But then ultimately I think you to be successful you have to do things that you’re passionate about, r work is hard and do you want to do something that’s not only hard but what you enjoy doing, so really you know, spend the time figuring out what makes you happy because that that allows you to put your very best foot forward. And then the last thing I encourage people to do is look to go to organizations that reward performance. You know, I think it’s really important that you young people work hard with her head down to do as good a job with the things they are asked to do and which the reciprocal requirement is that you know, the companies they work for recognize that and you know promote and compensate them for that performance.
So and that’s not true across the board and you know you want to be in an environment that rewards that strong performance.
RITHOLTZ: And our final question what you know about the world of investing, mergers, M&A today that you wish you knew 30 years ago or so when you were first getting started?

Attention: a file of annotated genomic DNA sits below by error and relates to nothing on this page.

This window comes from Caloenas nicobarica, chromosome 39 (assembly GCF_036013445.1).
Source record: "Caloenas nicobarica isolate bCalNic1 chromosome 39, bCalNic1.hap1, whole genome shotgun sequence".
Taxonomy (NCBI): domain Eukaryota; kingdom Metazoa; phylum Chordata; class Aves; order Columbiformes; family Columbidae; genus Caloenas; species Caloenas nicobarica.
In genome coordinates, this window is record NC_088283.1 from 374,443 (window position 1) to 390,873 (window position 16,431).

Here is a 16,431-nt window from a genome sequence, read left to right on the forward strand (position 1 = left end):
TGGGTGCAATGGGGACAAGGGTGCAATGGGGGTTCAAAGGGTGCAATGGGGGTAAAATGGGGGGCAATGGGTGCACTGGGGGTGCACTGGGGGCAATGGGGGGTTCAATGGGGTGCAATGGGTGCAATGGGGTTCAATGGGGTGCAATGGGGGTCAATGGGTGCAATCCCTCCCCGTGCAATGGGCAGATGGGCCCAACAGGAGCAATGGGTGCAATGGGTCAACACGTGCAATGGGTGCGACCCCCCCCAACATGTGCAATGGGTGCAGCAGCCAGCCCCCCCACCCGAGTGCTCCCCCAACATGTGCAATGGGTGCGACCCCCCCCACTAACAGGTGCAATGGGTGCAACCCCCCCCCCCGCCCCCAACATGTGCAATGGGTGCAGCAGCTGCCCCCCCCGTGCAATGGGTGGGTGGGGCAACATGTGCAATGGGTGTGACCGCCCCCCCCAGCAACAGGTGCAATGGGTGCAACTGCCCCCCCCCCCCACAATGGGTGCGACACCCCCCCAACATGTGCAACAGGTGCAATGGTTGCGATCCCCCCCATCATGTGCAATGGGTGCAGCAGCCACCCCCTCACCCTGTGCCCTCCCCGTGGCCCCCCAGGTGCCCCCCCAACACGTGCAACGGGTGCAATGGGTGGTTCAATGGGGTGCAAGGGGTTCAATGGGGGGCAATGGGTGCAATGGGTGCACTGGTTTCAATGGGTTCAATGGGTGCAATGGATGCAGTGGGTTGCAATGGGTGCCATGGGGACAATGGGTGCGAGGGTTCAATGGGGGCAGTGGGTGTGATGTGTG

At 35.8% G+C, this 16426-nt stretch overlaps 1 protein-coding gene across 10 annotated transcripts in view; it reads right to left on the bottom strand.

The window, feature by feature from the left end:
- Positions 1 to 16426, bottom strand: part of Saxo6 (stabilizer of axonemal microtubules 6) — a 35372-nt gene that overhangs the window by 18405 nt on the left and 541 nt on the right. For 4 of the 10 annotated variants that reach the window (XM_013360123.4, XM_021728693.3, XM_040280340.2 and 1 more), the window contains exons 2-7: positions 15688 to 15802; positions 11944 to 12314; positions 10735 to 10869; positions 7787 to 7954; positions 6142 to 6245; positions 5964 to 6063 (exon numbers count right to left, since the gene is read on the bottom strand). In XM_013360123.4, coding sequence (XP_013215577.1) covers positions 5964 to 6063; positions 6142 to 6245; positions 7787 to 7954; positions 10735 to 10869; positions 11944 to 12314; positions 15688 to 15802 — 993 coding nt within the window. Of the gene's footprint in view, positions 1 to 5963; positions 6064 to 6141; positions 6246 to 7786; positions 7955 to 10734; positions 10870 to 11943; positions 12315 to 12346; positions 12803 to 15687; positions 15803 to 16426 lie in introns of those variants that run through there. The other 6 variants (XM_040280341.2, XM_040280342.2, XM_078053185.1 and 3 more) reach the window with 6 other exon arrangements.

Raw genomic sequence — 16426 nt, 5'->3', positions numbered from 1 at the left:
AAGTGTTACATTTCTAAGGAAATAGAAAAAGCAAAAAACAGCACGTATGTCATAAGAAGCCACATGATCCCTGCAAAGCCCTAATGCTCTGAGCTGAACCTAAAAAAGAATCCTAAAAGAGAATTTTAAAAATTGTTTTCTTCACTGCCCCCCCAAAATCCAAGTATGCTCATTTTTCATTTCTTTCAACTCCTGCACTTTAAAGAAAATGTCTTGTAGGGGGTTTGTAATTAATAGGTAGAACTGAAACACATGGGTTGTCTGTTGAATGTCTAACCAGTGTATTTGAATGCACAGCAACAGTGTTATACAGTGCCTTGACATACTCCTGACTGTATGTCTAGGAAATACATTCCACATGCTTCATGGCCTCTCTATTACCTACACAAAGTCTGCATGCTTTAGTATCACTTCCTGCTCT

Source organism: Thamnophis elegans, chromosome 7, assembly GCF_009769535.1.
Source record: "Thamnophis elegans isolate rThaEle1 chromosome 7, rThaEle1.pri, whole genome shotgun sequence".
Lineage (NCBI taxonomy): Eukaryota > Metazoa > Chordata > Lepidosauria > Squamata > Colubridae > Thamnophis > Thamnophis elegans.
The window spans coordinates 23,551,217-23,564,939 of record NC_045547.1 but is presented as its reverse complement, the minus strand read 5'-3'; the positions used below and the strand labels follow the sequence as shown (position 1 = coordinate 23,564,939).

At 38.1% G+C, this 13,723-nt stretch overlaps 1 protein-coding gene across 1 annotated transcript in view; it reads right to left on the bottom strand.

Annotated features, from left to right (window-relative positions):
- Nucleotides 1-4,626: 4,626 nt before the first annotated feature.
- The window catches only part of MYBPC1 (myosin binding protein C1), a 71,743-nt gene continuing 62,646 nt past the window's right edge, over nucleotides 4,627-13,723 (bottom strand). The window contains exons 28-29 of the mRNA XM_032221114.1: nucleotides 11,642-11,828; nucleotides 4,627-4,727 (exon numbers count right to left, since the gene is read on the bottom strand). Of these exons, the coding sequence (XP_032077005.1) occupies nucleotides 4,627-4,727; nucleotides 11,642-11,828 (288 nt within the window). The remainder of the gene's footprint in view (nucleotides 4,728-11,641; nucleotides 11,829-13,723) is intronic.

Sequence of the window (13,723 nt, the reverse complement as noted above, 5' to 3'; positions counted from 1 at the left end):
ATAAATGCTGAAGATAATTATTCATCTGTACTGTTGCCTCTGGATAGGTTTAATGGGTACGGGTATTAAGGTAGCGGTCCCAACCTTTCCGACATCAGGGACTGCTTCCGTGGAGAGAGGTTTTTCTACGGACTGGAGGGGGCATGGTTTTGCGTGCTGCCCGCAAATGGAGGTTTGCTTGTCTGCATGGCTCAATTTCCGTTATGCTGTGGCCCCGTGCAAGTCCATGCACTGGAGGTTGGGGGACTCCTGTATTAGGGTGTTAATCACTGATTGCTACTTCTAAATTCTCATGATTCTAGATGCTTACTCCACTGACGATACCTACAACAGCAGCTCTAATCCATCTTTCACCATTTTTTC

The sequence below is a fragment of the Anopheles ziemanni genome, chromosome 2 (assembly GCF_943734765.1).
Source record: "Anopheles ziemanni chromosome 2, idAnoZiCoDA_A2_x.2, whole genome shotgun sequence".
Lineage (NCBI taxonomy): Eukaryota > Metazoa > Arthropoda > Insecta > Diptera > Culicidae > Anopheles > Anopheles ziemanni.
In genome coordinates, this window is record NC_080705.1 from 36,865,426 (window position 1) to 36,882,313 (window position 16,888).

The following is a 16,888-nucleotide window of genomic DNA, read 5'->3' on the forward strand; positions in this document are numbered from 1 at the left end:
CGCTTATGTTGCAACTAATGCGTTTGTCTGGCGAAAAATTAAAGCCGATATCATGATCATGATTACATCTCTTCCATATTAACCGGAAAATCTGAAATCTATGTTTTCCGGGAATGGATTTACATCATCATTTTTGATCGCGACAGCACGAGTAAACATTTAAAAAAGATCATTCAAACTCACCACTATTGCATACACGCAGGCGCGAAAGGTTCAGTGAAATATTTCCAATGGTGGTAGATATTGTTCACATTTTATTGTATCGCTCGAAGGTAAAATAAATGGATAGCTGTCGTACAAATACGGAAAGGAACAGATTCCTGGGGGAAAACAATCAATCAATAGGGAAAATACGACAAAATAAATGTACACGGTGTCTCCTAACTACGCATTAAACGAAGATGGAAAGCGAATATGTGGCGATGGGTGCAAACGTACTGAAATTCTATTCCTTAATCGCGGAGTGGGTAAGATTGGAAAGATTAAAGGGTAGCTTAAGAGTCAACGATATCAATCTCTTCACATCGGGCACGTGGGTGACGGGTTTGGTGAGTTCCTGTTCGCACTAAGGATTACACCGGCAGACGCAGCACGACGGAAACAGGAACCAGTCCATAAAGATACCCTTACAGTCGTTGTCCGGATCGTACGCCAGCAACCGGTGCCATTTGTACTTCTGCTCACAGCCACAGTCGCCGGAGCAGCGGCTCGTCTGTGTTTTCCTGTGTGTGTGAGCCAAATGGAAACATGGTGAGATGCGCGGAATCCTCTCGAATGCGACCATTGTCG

BRAUNSTEIN: Well, on the investing front, I’m going to go back to the duration of your capital can be remarkable competitive advantage and the reason I say that is either what I’ve learned over the last 30 years is it often takes time to build a successful company, it’s hard to really manage these businesses and build them and grow them and you know create competitive advantage.
And capital needs to be long in duration in order to see that lifecycle through. And so for me, it’s all about matching the asset and liability duration, in this particular instance, you know, you’re investing in companies is the asset and you want to have capital that’s longer duration to match lifecycle of that investment.
RITHOLTZ: Thanks, Doug for being so generous with your time.
We been speaking with Doug Braunstein, he is the founder and managing partner at Hudson Executive Capital which runs about $1.6 billion in assets.
If you enjoy this conversation, well, be sure and check out any of the other previous 372 such discussions we’ve had over the past seven or so years, you can find that at iTunes or Spotify or wherever you feed your podcast fix.
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Reggie Brazil is my audio engineer, Michael Boyle is my producer, Atika Valbrun is our project manager, Michael Batnick is my head of research, I’m Barry Ritholtz, you’ve been listening to Masters in Business on Bloomberg Radio.